Relative impacts of multiple human stressors in estuaries and coastal waters in the North Sea–Baltic Sea transition zone
Peer reviewed, Journal article
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Original versionScience of the Total Environment. 2020, 704, 135316. 10.1016/j.scitotenv.2019.135316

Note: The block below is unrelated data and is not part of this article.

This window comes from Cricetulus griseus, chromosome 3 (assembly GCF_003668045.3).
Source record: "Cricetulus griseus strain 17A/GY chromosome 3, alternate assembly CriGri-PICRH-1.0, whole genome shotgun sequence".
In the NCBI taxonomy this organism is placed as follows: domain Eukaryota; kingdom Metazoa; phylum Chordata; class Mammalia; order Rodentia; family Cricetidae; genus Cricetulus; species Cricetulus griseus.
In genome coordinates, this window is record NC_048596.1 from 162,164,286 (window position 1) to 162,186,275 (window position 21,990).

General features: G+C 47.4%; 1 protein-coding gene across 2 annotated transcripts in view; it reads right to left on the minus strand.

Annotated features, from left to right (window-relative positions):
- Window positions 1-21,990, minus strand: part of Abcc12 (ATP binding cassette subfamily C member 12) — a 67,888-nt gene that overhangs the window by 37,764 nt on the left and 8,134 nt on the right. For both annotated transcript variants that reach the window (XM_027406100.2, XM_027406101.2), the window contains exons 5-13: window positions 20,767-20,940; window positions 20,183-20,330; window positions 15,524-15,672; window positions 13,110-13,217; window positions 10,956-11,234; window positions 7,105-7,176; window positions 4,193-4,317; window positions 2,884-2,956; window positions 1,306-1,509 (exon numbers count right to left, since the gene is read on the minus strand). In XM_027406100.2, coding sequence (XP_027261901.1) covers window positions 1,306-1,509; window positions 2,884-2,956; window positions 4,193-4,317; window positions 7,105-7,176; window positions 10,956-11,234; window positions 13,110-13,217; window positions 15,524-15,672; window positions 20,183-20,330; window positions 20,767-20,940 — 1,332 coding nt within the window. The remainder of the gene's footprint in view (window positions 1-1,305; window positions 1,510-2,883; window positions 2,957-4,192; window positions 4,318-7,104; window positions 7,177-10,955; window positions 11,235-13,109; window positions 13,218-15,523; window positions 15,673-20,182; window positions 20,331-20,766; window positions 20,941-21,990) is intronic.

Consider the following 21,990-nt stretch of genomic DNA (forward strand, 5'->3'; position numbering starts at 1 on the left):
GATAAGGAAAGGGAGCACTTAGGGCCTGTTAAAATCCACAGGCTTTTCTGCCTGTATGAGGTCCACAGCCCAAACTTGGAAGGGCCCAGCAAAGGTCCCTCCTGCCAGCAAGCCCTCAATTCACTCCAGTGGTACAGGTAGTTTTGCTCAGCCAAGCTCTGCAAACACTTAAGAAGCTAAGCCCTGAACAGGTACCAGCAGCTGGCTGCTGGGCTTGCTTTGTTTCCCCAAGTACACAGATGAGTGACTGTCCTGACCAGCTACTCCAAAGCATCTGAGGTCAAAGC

The objectives of this study are 1) to map the potential cumulative impacts of multiple human activities and stressors on the ecosystems in the transition zone between the North Sea and Baltic Sea, for Danish waters 2) to analyse differences in stressor contribution between the European Union’s Marine Strategy Framework Directive (MSFD, off-shore waters) and Water Framework Directive (WFD, coastal waters), and 3) to assess the local relative importance of stressors for 14 areas along a land-sea gradient, from inner fjords or coastal areas to offshore waters. The mapping of cumulative impacts is anchored in 35 datasets describing a broad range of human stressors and 47 ecosystem components ranging from phytoplankton over benthic communities to fish, seabirds and marine mammals, which we combined by means of a widely used spatial human impact model. Ranking of the stressor impacts for the entire study area revealed that the top five stressors are: ‘Nutrients’, ‘Climate anomalies’, ‘Non-indigenous species’, ‘Noise’ and ‘Contaminants’. The gradient studies showed that some stressors (e.g. ‘Nutrients’, ‘Shipping’ and ‘Physical modification’) have a relatively higher impact within the fjord/estuarine systems whilst others (e.g. ‘Fisheries’, ‘Contaminants’ and ‘Noise’) have relatively higher impact in the open waters. Beyond mapping of cumulative human impacts, we discuss how the maps can be used as an analytical tool to inform ecosystem-based management and marine spatial planning, using the MSFD and WFD as examples.